Gawker Hulk Hogan showdown: Despite public condemnation to have Gawker shut down, new revelations show Gawker media may in the end get the last laugh.
In a case that has become its own tabloid hydrogen bomb, media outlet Gawker media stands on the precipe of possible annihilation after Friday’s whopping $115 million verdict against it after a St Petersburg, Florida jury deemed the tabloid had perjured the privacy rights of public figure Hulk Hogan.
As media pundits wait to see what punitive damages a jury will now award the former wrestling reality star (as $115 million was enough), debate continues to rage as to whether Gawker media was within its rights to show video, after the outlet deemed that showing snippets of the video was ‘newsworthy’ and according to public appetite on a knowledge to know basis. So much for elevated discussions.
At stake is how media entities will be judged as to what is fair game, and releasable to the public, especially if the subject is a public figure, with Gawker Media insisting (and many agreeing) that the public’s need to know and the prior discussion of said themes compelled it to exercise first amendment rights in publishing the video.
A loss in the appellate courts could have heinous repercussions beyond whether media entities will choose to show snippets of adult tapes (without the consent of said subject) as editors will be forced to wonder if future images, video, even text could be deemed transgressive and morally intrusive?
Which is to wonder just because certain members of the public are appalled by the release of certain material, does that negate said media outlet’s right to nevertheless disseminate said opinions, images and video?
Also potentially causing problems for Hulk Hogan (real name Terry Bollea) and whether he will in fact ever see payday are bombshell revelations that the wrestler knew he was being filmed in unsealed documents from the Second Appeals Court of Florida.
The release of the FBI documents come despite Hulk Hogan’s legal team successfully petitioning to disallow jurors from seeing said documents. A course of action which very likely tipped the case in the wrestler’s favor.
A bone of contention that Gawker media always held was going to necessitate the case going into an appeals courtroom if it was ever going to get a ‘fair verdict.’
In new reports, the former wrestler is also accused of having been aware of two other DVD’s being previously made when he met Heather Cole for a tryst.
The claim comes in direct contradiction to last week’s court case in which Hogan testified under oath that he was not aware of being filmed when he hooked up with his former best friend, Sponge Bob Clem’s wife, Heather Cole.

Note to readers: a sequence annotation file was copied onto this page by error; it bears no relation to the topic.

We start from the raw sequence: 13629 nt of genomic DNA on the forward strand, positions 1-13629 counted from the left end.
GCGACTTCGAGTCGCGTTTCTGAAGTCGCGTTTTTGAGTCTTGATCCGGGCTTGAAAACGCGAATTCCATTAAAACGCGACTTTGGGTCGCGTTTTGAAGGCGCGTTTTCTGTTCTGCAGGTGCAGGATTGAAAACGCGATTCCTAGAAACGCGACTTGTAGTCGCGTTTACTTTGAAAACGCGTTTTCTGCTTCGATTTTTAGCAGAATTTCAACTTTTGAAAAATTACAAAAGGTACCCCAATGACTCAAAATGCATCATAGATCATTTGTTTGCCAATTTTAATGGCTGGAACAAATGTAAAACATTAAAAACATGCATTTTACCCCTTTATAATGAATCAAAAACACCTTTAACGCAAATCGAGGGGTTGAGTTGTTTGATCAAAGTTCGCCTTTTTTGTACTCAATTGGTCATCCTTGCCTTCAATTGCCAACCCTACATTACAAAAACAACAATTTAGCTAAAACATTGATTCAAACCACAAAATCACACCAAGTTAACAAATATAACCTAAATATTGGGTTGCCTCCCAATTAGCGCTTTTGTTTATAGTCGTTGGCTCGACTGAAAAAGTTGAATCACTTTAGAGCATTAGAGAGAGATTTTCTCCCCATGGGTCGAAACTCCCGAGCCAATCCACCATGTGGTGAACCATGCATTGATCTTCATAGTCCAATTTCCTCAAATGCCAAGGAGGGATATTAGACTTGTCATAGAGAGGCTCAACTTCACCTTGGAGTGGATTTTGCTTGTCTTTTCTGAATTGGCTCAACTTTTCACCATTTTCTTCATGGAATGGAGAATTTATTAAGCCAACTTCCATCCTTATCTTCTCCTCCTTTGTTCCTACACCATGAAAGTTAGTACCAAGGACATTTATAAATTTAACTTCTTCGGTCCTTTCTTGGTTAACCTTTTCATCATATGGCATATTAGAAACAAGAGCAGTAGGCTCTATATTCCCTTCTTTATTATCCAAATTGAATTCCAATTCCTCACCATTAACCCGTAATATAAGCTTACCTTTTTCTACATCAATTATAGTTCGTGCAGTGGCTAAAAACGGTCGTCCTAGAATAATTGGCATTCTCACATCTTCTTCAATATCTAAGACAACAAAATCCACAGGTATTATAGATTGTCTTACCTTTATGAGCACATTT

The release of the 900 pages of unsealed documents paves the way for Gawker media to appeal its case and argue against the emotional portion of the verdict of $60 million as being unwarranted as the wrestler was aware of the tape and was likely only emotionally rattled after racist comments related to the video became known, not the filming of the act itself.
In the end, as Gawker Media has always maintained, it wasn’t necessarily the release of the adult tape that brought Hulk Hogan’s career but the racist comments which later became revealed, leading to the World Wrestling Federation distancing themselves from the man and dropping him, leading to the man’s economic distress.
Until then, Hogan had even joked about the existence of the tapes after disclosure on other gossip sites, TMZ and the Dirty. It wasn’t until Gawker released an accompanying tape with the rumors of the wrestler’s indiscretions with the racist leaks included that the wrestler’s fissure began to unfold.
Adding credence to Gawker’s case and the likelihood that they will now be able to get last week’s decision overturned are FBI statements in which Bubba the Love Sponge, who did not give evidence in the trial, telling that Hogan was fully aware he was being filmed in 2007.
Of note, the documents also say Heather Clem knew she was being filmed, something the former wife of Clem had acknowledged to Tampa police in November despite last week’s insistence that she was unaware.
The latest revelations come after lawyers for Gawker had tried to get the FBI tape recordings introduced into the court case but were blocked by the trial judge Pamela Campbell. A decision which may haunt the judge who some have accused has sought to follow an ideological bent limiting what media entities are allowed to publish, effectively steering the juries judgement in voting against Gawker.
While Gawker intends to appeal the case and finally have its day in the sun, the media outlet may still have to come up with $50 million in monetary damages to be held in escrow, with the rest of sums to be delivered should Gawker lose its appeal. Of question is if Gawker will be able to achieve a reprieve in having to come up with $50 million while it seeks to now bring the case to appeals, never mind what new amount may be announced in punitive damages….?